4. Letter From the Ambassador to Pakistan (Rountree) to the Director of the Office of South Asian Affairs (Weil)0
Dear Tom: My colleagues and I have read with interest your paper entitled “Another Look at the Kashmir Problem,” which was sent with your transmittal slip of January 5, 1961.1
I find the paper in general a good outline of the problem, and am in general agreement with most of its contents. I am inclined to believe, however, that the general tone of the paper reflects a bit more optimism that Ayub and Nehru will succeed in finding a solution to the problem than events, particularly of the recent past, would support. Certainly the Pakistanis have become extremely disillusioned and believe even more strongly than before that some pressure will have to be applied on the Indians before they will move from their present adamant position. Yet the Pakistanis, and particularly Ayub, have often voiced the themes appearing in the paper that “progress toward a solution is apt to be [Page 7]directly dependent upon Ayub and Nehru,” and “it will be more difficult to achieve a solution at a later date when Nehru and Ayub have passed from the scene.” Ayub has long felt that only a strong leader in Pakistan such as himself, and a strong leader in India such as Nehru, can hope to solve the problem by peaceful means pursuant to arrangements which could be rendered acceptable to their respective publics.
As you know, President Ayub, as well as most Pakistanis, believes that the United States has not used to the extent that it should its appreciable potential influence upon Nehru to move toward a settlement of the Kashmir problem. Ayub and his cabinet fully understand the reasons for massive American aid to India and, although this has not always been the case, it is true now at least that they recognize that such aid to India is in fact in Pakistan’s interest, as well as in the interest of the entire free world. Their main concern is that we have not used Nehru’s imperative need for American assistance as an instrument to persuade him to be reasonable on the Kashmir problem, a solution to which is considered to be essential for the stability of and real progress in the area.
Apart from the general improvement of Pakistan-Indian relations which has taken place under Ayub’s regime, there have been two significant developments which have led us to hope that a solution to Kashmir is not impossible. One is the fact that the Pakistanis cautiously state that the plebiscite called for by the United Nations (which they seem to recognize India will never accept) is not the only means by which the problem can be solved, and they have indicated a willingness to discuss some sort of partition. The other is the fact that Nehru disclosed a willingness in his last meeting with Ayub at least to discuss Kashmir, implying some basis other than India’s claims to the entire area.
In light of this situation, I have some reservations about the statement in the paper that “for friends of India and Pakistan to intervene at this time with proposals for a solution would undoubtedly be counterproductive.” As indicated above, this is not true in the case of Pakistan. In fact, the opposite is more nearly the case. The lack of American efforts to help find a solution is a continuing and major source of Pakistani disillusionment and dissatisfaction with us.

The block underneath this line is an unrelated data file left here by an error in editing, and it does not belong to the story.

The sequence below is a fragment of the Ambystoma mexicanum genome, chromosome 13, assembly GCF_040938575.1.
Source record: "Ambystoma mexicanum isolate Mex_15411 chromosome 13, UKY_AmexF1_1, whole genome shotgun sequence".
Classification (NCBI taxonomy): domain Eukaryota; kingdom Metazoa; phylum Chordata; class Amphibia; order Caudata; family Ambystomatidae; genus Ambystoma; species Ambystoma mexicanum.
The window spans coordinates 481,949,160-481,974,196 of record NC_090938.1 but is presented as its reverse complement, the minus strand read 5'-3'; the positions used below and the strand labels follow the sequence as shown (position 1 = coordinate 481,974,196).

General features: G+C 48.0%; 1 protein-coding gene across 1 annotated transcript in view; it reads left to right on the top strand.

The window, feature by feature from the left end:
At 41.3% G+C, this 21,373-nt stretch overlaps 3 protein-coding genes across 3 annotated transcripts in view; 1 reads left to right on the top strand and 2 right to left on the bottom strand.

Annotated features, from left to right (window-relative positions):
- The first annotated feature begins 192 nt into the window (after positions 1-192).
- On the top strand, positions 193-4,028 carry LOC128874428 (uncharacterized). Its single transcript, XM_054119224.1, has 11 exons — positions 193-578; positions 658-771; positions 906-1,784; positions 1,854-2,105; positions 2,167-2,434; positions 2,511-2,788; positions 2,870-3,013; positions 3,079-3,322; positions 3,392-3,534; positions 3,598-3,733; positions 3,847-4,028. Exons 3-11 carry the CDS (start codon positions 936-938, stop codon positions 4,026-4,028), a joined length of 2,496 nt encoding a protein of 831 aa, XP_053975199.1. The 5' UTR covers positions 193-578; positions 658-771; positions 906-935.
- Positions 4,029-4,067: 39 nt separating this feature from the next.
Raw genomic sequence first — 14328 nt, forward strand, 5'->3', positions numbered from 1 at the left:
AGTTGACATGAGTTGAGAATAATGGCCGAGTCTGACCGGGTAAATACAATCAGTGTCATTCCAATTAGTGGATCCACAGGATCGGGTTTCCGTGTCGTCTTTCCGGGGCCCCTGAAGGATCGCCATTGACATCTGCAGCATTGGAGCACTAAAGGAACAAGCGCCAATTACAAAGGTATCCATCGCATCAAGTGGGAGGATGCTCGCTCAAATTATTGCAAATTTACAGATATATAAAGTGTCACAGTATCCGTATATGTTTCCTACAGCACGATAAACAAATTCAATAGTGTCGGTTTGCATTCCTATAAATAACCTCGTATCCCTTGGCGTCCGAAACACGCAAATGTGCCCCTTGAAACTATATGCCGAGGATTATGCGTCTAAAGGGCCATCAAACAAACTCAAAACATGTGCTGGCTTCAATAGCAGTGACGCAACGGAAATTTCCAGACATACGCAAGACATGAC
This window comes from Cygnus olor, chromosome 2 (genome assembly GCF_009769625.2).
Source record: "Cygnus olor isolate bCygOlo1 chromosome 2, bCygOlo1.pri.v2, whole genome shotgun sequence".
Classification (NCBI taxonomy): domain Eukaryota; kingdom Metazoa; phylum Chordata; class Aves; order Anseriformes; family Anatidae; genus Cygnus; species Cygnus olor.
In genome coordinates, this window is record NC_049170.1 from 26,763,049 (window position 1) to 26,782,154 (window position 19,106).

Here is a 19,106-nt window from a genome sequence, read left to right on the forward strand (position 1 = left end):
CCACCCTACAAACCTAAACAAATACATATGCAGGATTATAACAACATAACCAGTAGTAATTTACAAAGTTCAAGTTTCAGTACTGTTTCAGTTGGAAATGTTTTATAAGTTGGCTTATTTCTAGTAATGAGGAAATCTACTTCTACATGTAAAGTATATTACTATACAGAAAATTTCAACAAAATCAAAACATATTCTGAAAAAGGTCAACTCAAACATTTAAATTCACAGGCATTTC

I realize that any approach to Nehru must be extremely cautious and couched in such terms as to avoid a reversal of the present excellent trend in Indo-American relations. Yet it seems to me that the expanded aid program to India and Pakistan, which appears likely, could provide an atmosphere and context conducive to some initiative on our part. Conversely, increased aid to India unrelated to Indo-Pakistan relations might drive Pakistan further away from us and confirm the already widespread conviction that Pakistan should also have the best of both worlds.
It is easy enough for me in Pakistan to make suggestions as to what we should do in India. Obviously, I am in no position accurately to evaluate [Page 8]the situation there and the prospects of any particular course of action vis-a-vis Nehru. Yet it does seem to me clear that, on the one hand, the tremendous advantages to be gained by some progress on Kashmir and, on the other hand, the dangers of increased and serious problems if no progress is made, render it advisable for us not to come to any firm conclusion that we should take no initiative at this time. I believe we should take some initiative, but the precise nature of it would have to be very carefully considered. Perhaps the recent assumption of power by the new United States administration which the Indians regard as very friendly towards them would provide an opportunity for some sort of review of the situation with Nehru for the purpose of urging him to advance discussions with Pakistan designed to settle the issue on a compromise basis.
P.S. I am enclosing an extra copy of this with the suggestion that it might be passed to George McGhee.
- Source: Department of State, Central Files, 690D.91/2-861. Secret; Official-Informal.↩
- The summary and conclusions portion of this paper, which
was prepared by the Policy Planning Staff on November 18, 1960, is
Foreign Relations, 1958-1960, vol. XV, p. 214. The complete paper is in Department of State, S/P Files: Lot 67 D 548, India.↩